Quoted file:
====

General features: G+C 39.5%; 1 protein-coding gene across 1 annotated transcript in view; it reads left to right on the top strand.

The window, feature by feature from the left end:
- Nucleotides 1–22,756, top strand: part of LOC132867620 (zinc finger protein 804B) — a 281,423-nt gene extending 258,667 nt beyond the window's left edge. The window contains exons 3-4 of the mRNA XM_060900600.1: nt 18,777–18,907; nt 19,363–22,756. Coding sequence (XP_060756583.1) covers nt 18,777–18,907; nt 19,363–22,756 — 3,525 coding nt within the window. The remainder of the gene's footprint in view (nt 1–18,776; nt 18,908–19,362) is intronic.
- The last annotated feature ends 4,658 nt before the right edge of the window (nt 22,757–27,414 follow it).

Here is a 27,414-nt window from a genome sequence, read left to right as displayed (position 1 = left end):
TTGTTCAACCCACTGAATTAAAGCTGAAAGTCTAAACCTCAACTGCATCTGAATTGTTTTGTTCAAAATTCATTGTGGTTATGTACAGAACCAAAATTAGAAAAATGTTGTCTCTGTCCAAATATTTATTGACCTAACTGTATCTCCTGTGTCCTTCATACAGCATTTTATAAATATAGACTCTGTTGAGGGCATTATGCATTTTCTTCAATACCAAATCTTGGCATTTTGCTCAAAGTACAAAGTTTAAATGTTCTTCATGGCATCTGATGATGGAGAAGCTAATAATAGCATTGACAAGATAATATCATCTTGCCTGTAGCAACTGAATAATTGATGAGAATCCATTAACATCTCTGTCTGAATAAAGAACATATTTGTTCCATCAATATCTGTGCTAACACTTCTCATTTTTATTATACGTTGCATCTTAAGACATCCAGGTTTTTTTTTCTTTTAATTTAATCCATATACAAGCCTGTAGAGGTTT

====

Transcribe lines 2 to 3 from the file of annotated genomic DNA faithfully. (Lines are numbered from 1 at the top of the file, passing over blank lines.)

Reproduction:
The window, feature by feature from the left end:
- Nucleotides 1–22,756, top strand: part of LOC132867620 (zinc finger protein 804B) — a 281,423-nt gene extending 258,667 nt beyond the window's left edge. The window contains exons 3-4 of the mRNA XM_060900600.1: nt 18,777–18,907; nt 19,363–22,756. Coding sequence (XP_060756583.1) covers nt 18,777–18,907; nt 19,363–22,756 — 3,525 coding nt within the window. The remainder of the gene's footprint in view (nt 1–18,776; nt 18,908–19,362) is intronic.